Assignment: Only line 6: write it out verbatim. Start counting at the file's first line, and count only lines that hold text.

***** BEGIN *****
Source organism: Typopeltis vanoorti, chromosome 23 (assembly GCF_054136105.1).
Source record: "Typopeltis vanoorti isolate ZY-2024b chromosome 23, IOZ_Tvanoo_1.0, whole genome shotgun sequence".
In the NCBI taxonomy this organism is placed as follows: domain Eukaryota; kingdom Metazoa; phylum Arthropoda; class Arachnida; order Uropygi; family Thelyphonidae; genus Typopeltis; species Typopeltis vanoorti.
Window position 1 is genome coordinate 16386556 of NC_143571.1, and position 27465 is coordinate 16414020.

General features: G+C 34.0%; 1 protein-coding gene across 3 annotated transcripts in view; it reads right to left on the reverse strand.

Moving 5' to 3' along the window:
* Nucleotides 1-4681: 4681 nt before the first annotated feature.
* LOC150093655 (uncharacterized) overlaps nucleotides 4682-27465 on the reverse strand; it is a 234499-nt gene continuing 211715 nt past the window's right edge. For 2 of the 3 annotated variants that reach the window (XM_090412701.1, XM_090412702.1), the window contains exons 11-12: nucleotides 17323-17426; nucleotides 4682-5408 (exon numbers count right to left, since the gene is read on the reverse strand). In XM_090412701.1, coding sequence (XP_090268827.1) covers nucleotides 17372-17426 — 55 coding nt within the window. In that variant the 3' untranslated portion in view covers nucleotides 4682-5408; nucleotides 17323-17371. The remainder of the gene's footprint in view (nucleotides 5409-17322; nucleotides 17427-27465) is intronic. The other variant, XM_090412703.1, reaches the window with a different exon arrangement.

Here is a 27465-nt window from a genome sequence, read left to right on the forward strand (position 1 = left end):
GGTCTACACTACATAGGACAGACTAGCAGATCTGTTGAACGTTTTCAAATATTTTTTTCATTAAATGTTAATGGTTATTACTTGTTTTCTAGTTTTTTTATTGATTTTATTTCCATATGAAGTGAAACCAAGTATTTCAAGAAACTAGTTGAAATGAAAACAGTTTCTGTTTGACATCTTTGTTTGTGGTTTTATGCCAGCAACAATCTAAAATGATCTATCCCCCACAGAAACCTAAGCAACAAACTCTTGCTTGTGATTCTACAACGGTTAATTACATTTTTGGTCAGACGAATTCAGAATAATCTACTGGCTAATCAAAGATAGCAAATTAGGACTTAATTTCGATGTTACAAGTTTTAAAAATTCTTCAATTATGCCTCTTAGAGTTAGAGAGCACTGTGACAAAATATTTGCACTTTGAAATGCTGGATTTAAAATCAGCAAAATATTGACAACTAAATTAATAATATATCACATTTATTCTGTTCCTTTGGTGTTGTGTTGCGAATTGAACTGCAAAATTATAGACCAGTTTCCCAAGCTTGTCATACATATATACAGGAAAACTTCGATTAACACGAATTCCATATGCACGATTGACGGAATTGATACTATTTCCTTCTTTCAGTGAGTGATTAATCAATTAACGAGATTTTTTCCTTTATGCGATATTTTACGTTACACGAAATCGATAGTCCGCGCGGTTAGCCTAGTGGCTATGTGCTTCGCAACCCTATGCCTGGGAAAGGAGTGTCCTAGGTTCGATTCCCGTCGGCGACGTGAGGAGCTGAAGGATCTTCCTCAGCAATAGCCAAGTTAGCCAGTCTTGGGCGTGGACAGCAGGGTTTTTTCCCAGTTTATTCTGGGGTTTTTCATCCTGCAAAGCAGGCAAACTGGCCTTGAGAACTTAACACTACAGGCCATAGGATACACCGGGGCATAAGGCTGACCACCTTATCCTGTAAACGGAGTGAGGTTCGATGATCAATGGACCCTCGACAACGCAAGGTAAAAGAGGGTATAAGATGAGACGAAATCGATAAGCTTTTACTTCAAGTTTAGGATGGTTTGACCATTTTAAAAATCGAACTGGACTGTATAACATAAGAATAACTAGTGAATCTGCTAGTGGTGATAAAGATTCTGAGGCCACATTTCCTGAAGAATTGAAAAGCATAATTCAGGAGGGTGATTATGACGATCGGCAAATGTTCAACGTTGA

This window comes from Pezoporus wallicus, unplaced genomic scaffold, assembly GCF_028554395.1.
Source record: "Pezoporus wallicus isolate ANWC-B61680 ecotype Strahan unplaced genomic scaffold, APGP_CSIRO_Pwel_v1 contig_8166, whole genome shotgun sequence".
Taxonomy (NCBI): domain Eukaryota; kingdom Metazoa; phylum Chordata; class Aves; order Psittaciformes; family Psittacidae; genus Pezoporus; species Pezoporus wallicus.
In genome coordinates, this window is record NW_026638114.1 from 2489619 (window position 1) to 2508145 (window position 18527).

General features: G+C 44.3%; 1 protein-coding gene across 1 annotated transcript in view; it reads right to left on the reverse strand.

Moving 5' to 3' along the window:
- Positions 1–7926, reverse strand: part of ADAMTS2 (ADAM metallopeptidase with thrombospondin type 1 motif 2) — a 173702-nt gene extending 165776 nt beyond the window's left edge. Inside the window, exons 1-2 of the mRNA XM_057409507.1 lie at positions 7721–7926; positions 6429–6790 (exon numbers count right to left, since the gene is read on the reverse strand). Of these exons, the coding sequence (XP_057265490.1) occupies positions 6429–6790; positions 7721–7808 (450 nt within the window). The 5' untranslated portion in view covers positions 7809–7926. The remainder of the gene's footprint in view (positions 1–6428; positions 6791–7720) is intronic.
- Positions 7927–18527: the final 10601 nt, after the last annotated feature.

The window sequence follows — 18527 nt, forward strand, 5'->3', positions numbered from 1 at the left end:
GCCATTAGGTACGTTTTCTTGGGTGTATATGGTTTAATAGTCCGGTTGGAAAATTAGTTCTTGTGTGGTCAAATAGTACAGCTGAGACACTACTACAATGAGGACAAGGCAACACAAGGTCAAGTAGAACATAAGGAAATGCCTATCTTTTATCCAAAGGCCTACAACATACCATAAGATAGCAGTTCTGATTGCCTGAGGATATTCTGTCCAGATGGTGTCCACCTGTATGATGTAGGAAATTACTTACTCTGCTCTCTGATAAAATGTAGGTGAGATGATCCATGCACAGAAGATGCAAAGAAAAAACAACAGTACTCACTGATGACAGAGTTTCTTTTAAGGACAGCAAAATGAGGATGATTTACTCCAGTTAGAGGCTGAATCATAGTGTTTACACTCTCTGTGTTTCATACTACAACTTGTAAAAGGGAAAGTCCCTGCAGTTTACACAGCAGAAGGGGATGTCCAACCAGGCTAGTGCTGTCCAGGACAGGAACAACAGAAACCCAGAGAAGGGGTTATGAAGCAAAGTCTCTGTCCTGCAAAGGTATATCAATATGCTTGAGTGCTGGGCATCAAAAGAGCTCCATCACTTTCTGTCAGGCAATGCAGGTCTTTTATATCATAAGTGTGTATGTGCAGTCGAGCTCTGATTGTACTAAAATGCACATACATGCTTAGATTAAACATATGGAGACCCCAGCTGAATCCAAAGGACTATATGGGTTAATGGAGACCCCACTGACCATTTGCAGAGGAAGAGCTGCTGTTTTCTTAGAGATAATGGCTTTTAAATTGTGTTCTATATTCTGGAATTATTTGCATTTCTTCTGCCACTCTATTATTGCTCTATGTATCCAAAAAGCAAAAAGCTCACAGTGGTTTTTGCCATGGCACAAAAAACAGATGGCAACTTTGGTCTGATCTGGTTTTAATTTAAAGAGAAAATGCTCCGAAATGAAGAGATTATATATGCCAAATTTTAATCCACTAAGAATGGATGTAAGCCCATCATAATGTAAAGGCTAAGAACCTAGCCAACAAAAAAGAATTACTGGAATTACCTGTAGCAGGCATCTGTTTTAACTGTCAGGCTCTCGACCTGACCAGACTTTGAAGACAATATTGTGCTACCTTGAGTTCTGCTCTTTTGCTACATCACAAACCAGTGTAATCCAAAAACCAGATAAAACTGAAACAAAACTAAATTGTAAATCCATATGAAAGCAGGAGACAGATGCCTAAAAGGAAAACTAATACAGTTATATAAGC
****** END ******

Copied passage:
Moving 5' to 3' along the window: